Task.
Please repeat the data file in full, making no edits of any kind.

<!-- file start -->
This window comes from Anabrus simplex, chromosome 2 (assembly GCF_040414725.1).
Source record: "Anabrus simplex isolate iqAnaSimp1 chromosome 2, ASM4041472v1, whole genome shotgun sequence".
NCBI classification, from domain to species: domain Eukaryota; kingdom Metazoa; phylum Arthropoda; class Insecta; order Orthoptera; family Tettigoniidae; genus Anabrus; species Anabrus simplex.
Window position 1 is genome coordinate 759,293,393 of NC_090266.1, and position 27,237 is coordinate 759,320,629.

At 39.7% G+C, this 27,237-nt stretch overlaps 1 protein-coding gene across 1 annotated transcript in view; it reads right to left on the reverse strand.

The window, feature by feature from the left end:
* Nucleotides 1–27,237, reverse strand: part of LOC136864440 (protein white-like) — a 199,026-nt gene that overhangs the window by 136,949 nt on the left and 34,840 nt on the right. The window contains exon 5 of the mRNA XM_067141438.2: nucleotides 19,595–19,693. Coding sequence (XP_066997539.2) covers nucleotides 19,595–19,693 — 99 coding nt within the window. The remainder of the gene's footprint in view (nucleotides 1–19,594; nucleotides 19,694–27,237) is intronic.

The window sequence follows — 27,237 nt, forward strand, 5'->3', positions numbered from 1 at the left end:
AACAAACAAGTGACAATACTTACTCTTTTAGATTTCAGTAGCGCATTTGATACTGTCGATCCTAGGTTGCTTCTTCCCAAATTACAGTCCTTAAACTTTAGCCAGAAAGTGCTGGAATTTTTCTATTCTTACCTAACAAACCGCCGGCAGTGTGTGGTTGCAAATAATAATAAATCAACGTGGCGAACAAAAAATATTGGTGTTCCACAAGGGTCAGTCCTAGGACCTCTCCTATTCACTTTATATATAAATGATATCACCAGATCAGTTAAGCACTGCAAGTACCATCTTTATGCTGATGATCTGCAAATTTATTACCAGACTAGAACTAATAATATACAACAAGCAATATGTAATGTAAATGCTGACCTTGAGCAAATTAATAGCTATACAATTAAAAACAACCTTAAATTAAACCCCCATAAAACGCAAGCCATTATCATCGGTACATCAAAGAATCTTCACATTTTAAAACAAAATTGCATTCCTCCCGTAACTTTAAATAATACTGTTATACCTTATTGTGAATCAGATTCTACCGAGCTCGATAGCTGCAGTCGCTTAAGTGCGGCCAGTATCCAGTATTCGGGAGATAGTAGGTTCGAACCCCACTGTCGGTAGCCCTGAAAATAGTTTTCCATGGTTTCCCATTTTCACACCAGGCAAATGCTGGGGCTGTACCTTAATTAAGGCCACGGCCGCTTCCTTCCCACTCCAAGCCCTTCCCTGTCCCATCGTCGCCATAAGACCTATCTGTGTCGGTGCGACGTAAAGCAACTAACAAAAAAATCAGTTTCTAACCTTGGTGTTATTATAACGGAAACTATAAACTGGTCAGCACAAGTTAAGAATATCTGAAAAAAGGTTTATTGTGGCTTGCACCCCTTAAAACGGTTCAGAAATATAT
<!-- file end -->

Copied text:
This window comes from Anabrus simplex, chromosome 2 (assembly GCF_040414725.1).
Source record: "Anabrus simplex isolate iqAnaSimp1 chromosome 2, ASM4041472v1, whole genome shotgun sequence".
NCBI classification, from domain to species: domain Eukaryota; kingdom Metazoa; phylum Arthropoda; class Insecta; order Orthoptera; family Tettigoniidae; genus Anabrus; species Anabrus simplex.
Window position 1 is genome coordinate 759,293,393 of NC_090266.1, and position 27,237 is coordinate 759,320,629.

At 39.7% G+C, this 27,237-nt stretch overlaps 1 protein-coding gene across 1 annotated transcript in view; it reads right to left on the reverse strand.

The window, feature by feature from the left end:
* Nucleotides 1–27,237, reverse strand: part of LOC136864440 (protein white-like) — a 199,026-nt gene that overhangs the window by 136,949 nt on the left and 34,840 nt on the right. The window contains exon 5 of the mRNA XM_067141438.2: nucleotides 19,595–19,693. Coding sequence (XP_066997539.2) covers nucleotides 19,595–19,693 — 99 coding nt within the window. The remainder of the gene's footprint in view (nucleotides 1–19,594; nucleotides 19,694–27,237) is intronic.

The window sequence follows — 27,237 nt, forward strand, 5'->3', positions numbered from 1 at the left end:
AACAAACAAGTGACAATACTTACTCTTTTAGATTTCAGTAGCGCATTTGATACTGTCGATCCTAGGTTGCTTCTTCCCAAATTACAGTCCTTAAACTTTAGCCAGAAAGTGCTGGAATTTTTCTATTCTTACCTAACAAACCGCCGGCAGTGTGTGGTTGCAAATAATAATAAATCAACGTGGCGAACAAAAAATATTGGTGTTCCACAAGGGTCAGTCCTAGGACCTCTCCTATTCACTTTATATATAAATGATATCACCAGATCAGTTAAGCACTGCAAGTACCATCTTTATGCTGATGATCTGCAAATTTATTACCAGACTAGAACTAATAATATACAACAAGCAATATGTAATGTAAATGCTGACCTTGAGCAAATTAATAGCTATACAATTAAAAACAACCTTAAATTAAACCCCCATAAAACGCAAGCCATTATCATCGGTACATCAAAGAATCTTCACATTTTAAAACAAAATTGCATTCCTCCCGTAACTTTAAATAATACTGTTATACCTTATTGTGAATCAGATTCTACCGAGCTCGATAGCTGCAGTCGCTTAAGTGCGGCCAGTATCCAGTATTCGGGAGATAGTAGGTTCGAACCCCACTGTCGGTAGCCCTGAAAATAGTTTTCCATGGTTTCCCATTTTCACACCAGGCAAATGCTGGGGCTGTACCTTAATTAAGGCCACGGCCGCTTCCTTCCCACTCCAAGCCCTTCCCTGTCCCATCGTCGCCATAAGACCTATCTGTGTCGGTGCGACGTAAAGCAACTAACAAAAAAATCAGTTTCTAACCTTGGTGTTATTATAACGGAAACTATAAACTGGTCAGCACAAGTTAAGAATATCTGAAAAAAGGTTTATTGTGGCTTGCACCCCTTAAAACGGTTCAGAAATATAT